Free or subsidised tickets for working holiday makers, international students and skilled migrants has been floated as a way to attract more hospitality workers to Australia.
Wes Lambert, CEO of Restaurant and Catering Australia, told Yahoo Finance cheap or free flights would help bring more hospitality workers to Australia and relieve the severe worker shortages facing the industry.
He said working holidaymakers, international students and skilled migrants were not returning to Australia as fast as expected since the borders had opened.
The cost of travelling to Australia has been identified as one of the key reasons people are no longer flocking to our shores.
Pre-COVID, Lambert said flying to Australia was relatively cheap for someone on their gap year, especially if they were prepared to buy a multi-stop ticket rather than fly directly to Sydney.
Now that stopovers are no longer allowed under COVID rules, people have no choice but to buy direct tickets.
Lambert said these were often prohibitively expensive, especially when there were now far fewer planes coming in and out of Australia.
“We had nearly 70 carriers coming in and out of Australia pre-COVID: We have less than 20 now.”
Despite fewer planes touching down in Australia, there are still a lot of empty seats on these planes.
“So we could solve two problems in one by making sure that the planes arrive in Australia full,” Lambert said.
Australia’s reputation in tatters
Lambert also said Australia had suffered reputational damage during COVID as an attractive place for people to come and work.
For example, working holiday makers, students and skilled migrants were asked to go home and were not provided with any government assistance during COVID.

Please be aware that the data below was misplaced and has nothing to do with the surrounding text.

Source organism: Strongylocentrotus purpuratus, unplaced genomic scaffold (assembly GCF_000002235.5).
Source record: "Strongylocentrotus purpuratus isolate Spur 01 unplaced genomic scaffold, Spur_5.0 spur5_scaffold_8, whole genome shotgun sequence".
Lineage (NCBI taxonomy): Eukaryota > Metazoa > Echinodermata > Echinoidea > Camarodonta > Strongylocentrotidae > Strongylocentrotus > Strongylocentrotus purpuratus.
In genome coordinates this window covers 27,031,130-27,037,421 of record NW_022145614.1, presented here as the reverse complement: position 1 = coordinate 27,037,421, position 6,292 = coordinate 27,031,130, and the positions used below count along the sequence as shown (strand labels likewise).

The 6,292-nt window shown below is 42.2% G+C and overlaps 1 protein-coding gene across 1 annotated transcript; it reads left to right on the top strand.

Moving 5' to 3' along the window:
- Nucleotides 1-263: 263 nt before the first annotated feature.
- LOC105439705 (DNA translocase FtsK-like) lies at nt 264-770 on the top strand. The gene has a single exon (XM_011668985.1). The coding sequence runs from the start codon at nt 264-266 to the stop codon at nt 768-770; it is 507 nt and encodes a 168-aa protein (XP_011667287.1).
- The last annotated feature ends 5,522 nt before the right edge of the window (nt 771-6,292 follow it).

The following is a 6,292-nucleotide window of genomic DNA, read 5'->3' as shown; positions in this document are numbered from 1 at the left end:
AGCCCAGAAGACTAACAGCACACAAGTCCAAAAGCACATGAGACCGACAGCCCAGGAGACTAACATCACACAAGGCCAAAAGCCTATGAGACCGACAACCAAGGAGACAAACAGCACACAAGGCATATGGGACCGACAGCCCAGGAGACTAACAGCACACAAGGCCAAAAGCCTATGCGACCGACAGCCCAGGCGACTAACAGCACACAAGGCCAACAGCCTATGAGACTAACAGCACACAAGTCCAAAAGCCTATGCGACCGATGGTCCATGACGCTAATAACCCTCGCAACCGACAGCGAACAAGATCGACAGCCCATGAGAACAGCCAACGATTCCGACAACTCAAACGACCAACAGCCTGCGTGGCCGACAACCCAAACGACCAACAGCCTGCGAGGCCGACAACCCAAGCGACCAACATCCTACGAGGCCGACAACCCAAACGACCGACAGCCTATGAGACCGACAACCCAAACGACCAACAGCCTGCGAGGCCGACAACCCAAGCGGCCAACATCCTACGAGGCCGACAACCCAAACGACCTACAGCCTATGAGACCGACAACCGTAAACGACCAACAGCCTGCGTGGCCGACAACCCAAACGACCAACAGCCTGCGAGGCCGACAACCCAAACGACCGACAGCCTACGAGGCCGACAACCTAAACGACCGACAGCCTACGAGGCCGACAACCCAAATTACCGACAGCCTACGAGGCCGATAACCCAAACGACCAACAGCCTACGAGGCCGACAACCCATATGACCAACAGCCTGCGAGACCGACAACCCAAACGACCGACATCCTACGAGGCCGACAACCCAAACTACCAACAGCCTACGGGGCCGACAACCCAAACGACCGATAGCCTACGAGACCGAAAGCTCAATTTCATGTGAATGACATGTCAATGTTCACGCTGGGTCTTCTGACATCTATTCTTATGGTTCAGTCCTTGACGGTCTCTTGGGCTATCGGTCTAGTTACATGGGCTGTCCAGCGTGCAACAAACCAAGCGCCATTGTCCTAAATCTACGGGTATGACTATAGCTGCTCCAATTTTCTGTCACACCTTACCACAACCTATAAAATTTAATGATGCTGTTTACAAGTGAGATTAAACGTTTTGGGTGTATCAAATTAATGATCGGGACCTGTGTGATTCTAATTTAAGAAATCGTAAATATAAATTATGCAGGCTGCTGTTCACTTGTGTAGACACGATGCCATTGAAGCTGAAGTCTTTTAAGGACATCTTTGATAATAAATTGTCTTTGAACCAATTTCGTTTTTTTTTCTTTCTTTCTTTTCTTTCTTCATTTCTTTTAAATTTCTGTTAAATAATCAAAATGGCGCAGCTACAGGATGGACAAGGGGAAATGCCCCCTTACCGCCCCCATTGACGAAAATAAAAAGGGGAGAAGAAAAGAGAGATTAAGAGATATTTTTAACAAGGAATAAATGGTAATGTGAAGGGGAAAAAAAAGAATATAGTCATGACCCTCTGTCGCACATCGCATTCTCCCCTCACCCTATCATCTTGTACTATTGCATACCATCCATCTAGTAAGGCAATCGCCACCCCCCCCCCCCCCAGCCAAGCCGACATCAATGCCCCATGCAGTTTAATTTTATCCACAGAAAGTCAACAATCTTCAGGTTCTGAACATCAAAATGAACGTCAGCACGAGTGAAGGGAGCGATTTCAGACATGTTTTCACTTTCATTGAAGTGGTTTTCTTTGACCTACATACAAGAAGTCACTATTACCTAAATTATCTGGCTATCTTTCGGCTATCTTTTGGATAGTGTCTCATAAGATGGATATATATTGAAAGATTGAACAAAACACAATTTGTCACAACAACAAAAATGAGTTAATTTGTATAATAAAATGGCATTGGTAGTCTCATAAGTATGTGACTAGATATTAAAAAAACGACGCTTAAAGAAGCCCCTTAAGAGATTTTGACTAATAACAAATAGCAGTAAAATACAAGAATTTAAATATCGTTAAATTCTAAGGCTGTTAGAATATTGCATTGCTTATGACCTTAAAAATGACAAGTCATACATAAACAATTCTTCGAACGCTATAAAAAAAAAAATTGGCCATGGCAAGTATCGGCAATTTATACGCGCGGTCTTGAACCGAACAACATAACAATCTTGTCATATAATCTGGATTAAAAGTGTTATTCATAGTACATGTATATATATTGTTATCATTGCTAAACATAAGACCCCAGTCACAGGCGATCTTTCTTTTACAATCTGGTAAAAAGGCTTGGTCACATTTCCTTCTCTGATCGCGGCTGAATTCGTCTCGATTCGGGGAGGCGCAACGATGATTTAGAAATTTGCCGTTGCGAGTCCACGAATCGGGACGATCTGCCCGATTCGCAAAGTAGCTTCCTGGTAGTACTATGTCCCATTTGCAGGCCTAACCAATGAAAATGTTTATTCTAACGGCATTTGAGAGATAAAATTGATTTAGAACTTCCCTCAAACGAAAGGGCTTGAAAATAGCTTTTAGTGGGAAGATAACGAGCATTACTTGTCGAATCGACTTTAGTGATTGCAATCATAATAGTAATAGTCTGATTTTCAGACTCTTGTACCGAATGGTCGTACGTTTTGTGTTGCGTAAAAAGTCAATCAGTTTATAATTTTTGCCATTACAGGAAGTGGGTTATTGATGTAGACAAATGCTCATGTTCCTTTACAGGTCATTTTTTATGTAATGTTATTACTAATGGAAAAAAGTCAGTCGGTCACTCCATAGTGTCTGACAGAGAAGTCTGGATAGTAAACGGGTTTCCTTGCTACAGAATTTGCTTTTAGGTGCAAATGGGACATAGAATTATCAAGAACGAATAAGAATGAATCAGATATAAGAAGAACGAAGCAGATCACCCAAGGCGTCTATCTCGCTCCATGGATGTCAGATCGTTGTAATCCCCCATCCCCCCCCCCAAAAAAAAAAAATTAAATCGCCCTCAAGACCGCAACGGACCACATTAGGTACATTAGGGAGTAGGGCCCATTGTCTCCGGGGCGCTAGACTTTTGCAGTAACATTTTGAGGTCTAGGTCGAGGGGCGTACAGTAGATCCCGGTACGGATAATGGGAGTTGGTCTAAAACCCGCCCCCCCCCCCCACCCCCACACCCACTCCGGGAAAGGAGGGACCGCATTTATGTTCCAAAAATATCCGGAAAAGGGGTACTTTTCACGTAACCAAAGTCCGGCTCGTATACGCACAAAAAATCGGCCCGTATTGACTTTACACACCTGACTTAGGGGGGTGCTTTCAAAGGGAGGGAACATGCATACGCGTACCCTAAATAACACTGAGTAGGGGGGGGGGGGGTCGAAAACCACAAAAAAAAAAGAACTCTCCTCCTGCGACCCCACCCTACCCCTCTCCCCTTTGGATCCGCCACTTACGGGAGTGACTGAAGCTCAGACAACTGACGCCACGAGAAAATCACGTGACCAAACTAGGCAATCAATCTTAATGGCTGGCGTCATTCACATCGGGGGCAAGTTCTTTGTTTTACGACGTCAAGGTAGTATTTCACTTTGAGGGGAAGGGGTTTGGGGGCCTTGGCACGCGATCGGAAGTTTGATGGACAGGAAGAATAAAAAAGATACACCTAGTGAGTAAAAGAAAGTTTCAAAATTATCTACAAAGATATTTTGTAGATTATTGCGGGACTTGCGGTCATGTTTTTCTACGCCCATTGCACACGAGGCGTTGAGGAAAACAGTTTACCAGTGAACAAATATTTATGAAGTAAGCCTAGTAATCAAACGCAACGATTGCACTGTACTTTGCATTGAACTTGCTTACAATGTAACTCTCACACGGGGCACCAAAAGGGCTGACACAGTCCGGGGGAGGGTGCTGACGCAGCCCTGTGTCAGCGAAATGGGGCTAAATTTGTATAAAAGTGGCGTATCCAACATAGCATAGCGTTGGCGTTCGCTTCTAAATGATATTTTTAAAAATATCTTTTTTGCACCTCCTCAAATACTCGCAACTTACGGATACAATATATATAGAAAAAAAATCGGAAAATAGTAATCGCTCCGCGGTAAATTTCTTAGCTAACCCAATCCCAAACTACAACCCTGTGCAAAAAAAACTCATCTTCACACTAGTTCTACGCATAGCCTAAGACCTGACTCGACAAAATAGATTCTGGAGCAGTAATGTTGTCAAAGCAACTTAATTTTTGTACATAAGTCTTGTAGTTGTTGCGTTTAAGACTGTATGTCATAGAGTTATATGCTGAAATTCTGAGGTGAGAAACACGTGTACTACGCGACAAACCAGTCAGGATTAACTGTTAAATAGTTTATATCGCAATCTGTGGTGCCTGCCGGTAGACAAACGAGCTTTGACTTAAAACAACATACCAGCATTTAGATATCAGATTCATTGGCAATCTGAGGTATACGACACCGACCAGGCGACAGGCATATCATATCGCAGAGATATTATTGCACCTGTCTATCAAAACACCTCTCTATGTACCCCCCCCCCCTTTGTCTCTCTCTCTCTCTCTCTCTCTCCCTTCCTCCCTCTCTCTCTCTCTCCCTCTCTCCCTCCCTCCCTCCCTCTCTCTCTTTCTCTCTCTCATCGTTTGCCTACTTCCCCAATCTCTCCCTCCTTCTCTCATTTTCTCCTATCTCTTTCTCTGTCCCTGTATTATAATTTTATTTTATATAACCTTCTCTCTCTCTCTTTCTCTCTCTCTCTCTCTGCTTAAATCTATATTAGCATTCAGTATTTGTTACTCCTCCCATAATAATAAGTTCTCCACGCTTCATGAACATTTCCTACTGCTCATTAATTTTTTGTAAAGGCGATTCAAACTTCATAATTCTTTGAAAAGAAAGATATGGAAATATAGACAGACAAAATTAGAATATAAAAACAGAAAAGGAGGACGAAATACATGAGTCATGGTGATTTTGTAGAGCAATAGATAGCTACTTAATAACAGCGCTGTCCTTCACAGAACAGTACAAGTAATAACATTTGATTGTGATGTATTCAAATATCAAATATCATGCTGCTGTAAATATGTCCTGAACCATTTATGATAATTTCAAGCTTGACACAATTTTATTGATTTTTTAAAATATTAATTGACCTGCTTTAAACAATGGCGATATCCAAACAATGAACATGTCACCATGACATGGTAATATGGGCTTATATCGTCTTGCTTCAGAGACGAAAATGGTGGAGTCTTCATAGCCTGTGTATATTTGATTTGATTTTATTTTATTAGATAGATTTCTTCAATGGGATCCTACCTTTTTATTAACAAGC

“So, this will go a long way in helping with that reputational issue,” he said.
He said Australia was known as “the largest jail in the world” in some places because it was one of the only places in the world that made it illegal for citizens to return.
“It’s those kinds of reputational issues that were splashed on the front page of global newspapers, you know, that aren't going to be quickly forgotten,” Lambert said.
Innes Willox, chief executive of the Australian Industry Group, also said labour shortages and skills gaps were “now a major handbrake right across our economy”.
“Skilled migrants, international students, working holiday makers and business all need flexibility within the migration intake to plug holes, develop local skills and meet the needs of our economy as we continue to train our own workforce,” Willox said.
“Right now, we need more migrants, not less, and we need more agility in our labour market, not less.
“Upending the system and imposing more restrictions will only make Australia a less attractive place to consider to work to fill the gaping holes in the labour market we now have.”
He said issues around exploitation of some working migrants must be addressed, however, but “not to the detriment of the entire program or the vast bulk of employers who do the right thing”.
In the lead-up to the election, Lambert said workforce shortages, industrial relations and cost-of-living issues would be key talking points for the hospitality industry.